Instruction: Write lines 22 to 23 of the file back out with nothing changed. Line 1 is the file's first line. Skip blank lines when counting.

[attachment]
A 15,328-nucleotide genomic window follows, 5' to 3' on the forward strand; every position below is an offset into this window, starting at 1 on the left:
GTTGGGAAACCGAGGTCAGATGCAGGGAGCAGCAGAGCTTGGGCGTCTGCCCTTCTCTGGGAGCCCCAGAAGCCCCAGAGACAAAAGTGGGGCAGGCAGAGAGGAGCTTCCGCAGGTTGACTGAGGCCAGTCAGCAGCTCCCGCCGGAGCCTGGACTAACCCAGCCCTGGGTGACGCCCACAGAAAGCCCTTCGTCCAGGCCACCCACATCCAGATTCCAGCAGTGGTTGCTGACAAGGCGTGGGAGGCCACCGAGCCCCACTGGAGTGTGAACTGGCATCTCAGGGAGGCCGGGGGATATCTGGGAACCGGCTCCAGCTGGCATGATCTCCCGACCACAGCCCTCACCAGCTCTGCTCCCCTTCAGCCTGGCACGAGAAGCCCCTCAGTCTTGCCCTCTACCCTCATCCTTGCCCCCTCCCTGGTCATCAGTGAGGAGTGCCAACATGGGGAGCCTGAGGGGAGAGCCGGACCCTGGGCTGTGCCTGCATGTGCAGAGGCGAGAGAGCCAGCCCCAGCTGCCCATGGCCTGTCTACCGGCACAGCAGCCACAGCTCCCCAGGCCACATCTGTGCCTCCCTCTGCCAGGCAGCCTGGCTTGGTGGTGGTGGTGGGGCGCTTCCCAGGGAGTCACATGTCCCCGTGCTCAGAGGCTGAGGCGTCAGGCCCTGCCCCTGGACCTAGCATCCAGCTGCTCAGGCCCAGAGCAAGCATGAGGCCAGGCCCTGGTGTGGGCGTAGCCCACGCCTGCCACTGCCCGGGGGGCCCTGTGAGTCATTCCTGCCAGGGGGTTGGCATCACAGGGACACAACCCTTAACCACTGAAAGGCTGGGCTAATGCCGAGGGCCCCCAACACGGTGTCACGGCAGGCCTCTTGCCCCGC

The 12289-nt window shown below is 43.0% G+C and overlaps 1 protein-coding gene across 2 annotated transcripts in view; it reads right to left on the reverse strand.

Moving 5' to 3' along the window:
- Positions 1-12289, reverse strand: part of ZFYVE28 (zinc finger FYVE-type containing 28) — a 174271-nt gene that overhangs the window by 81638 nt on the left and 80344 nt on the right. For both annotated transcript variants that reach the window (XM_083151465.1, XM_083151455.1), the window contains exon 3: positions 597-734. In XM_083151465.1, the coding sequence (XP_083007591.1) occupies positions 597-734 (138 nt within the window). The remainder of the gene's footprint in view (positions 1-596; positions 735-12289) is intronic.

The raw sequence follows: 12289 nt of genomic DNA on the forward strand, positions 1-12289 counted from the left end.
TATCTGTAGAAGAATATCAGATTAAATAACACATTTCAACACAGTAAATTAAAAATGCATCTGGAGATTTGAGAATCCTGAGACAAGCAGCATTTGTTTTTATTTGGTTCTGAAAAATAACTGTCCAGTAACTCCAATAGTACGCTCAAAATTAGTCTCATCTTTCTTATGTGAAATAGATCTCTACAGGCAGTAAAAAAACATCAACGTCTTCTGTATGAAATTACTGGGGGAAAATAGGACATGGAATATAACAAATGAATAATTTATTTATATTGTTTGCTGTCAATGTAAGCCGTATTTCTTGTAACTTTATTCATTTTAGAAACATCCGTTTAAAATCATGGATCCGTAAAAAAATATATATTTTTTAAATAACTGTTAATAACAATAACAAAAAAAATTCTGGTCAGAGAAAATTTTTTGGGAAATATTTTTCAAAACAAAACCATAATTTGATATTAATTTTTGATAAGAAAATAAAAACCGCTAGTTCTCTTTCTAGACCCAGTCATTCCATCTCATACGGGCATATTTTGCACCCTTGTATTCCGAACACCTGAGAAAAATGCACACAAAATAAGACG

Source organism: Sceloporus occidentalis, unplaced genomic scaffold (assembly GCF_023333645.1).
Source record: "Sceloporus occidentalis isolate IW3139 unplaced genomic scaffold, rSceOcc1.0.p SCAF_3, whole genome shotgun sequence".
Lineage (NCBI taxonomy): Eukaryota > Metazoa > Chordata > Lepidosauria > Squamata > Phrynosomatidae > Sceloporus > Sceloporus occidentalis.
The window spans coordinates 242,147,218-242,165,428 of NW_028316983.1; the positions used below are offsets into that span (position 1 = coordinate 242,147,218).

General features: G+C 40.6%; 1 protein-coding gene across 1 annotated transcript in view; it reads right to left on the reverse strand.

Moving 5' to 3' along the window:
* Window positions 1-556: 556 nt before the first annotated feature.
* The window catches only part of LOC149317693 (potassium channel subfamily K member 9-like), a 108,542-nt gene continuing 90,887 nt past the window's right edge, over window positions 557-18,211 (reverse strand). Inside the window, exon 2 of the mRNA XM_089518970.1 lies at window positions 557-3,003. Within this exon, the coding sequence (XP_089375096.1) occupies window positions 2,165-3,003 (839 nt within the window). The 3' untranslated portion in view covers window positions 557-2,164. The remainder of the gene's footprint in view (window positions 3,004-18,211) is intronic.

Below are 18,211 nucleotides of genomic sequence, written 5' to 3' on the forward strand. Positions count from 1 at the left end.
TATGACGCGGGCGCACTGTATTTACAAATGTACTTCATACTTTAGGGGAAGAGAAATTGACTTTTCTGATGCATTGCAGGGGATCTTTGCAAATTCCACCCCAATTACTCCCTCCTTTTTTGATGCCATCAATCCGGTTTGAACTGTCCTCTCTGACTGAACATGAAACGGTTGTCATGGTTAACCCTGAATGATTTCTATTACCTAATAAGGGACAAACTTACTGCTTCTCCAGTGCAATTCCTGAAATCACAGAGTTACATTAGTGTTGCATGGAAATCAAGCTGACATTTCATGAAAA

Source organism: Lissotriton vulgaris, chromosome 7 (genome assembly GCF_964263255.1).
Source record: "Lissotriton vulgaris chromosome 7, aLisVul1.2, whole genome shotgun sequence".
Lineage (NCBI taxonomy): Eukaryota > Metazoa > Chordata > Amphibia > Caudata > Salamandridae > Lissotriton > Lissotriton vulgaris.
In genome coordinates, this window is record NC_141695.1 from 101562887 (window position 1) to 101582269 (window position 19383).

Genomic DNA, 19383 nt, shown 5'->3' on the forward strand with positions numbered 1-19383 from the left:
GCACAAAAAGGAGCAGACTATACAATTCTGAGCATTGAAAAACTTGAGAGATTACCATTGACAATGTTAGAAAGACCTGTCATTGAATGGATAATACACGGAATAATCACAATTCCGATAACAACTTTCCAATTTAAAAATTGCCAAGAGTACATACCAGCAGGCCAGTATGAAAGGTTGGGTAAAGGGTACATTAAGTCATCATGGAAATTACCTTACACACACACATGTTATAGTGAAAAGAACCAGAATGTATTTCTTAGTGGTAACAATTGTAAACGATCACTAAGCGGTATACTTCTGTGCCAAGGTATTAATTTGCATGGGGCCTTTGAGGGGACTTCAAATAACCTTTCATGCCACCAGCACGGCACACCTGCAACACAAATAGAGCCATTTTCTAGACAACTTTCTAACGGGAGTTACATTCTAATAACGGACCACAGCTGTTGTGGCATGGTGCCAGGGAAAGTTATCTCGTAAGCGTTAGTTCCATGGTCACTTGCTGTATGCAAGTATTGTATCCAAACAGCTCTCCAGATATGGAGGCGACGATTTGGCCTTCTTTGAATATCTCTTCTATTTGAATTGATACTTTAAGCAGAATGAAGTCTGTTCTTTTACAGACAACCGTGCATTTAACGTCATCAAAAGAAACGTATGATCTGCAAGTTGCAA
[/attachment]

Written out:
Genomic DNA, 19383 nt, shown 5'->3' on the forward strand with positions numbered 1-19383 from the left:
GCACAAAAAGGAGCAGACTATACAATTCTGAGCATTGAAAAACTTGAGAGATTACCATTGACAATGTTAGAAAGACCTGTCATTGAATGGATAATACACGGAATAATCACAATTCCGATAACAACTTTCCAATTTAAAAATTGCCAAGAGTACATACCAGCAGGCCAGTATGAAAGGTTGGGTAAAGGGTACATTAAGTCATCATGGAAATTACCTTACACACACACATGTTATAGTGAAAAGAACCAGAATGTATTTCTTAGTGGTAACAATTGTAAACGATCACTAAGCGGTATACTTCTGTGCCAAGGTATTAATTTGCATGGGGCCTTTGAGGGGACTTCAAATAACCTTTCATGCCACCAGCACGGCACACCTGCAACACAAATAGAGCCATTTTCTAGACAACTTTCTAACGGGAGTTACATTCTAATAACGGACCACAGCTGTTGTGGCATGGTGCCAGGGAAAGTTATCTCGTAAGCGTTAGTTCCATGGTCACTTGCTGTATGCAAGTATTGTATCCAAACAGCTCTCCAGATATGGAGGCGACGATTTGGCCTTCTTTGAATATCTCTTCTATTTGAATTGATACTTTAAGCAGAATGAAGTCTGTTCTTTTACAGACAACCGTGCATTTAACGTCATCAAAAGAAACGTATGATCTGCAAGTTGCAA